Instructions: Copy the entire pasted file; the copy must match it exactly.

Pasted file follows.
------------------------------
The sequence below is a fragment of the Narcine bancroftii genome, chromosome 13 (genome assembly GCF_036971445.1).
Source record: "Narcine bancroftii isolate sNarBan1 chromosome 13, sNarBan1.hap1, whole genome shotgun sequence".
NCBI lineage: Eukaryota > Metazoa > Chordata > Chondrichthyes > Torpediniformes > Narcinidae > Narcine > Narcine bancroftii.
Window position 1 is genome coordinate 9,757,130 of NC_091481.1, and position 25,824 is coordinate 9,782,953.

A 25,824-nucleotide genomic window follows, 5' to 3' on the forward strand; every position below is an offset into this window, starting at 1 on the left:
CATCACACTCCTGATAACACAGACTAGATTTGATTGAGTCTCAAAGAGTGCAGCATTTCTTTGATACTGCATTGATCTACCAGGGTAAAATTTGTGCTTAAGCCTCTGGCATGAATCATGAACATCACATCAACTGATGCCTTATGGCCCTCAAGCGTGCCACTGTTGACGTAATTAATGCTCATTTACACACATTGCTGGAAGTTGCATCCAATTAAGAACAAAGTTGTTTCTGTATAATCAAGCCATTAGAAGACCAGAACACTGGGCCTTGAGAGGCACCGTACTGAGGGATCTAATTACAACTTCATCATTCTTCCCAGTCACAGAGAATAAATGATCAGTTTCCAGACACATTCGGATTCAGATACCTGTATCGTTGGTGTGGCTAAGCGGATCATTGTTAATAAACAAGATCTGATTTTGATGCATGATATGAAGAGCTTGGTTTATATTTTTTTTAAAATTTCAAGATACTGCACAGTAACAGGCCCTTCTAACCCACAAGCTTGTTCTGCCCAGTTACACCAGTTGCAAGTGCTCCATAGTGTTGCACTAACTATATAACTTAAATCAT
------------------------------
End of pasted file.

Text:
The sequence below is a fragment of the Narcine bancroftii genome, chromosome 13 (genome assembly GCF_036971445.1).
Source record: "Narcine bancroftii isolate sNarBan1 chromosome 13, sNarBan1.hap1, whole genome shotgun sequence".
NCBI lineage: Eukaryota > Metazoa > Chordata > Chondrichthyes > Torpediniformes > Narcinidae > Narcine > Narcine bancroftii.
Window position 1 is genome coordinate 9,757,130 of NC_091481.1, and position 25,824 is coordinate 9,782,953.

A 25,824-nucleotide genomic window follows, 5' to 3' on the forward strand; every position below is an offset into this window, starting at 1 on the left:
CATCACACTCCTGATAACACAGACTAGATTTGATTGAGTCTCAAAGAGTGCAGCATTTCTTTGATACTGCATTGATCTACCAGGGTAAAATTTGTGCTTAAGCCTCTGGCATGAATCATGAACATCACATCAACTGATGCCTTATGGCCCTCAAGCGTGCCACTGTTGACGTAATTAATGCTCATTTACACACATTGCTGGAAGTTGCATCCAATTAAGAACAAAGTTGTTTCTGTATAATCAAGCCATTAGAAGACCAGAACACTGGGCCTTGAGAGGCACCGTACTGAGGGATCTAATTACAACTTCATCATTCTTCCCAGTCACAGAGAATAAATGATCAGTTTCCAGACACATTCGGATTCAGATACCTGTATCGTTGGTGTGGCTAAGCGGATCATTGTTAATAAACAAGATCTGATTTTGATGCATGATATGAAGAGCTTGGTTTATATTTTTTTTAAAATTTCAAGATACTGCACAGTAACAGGCCCTTCTAACCCACAAGCTTGTTCTGCCCAGTTACACCAGTTGCAAGTGCTCCATAGTGTTGCACTAACTATATAACTTAAATCAT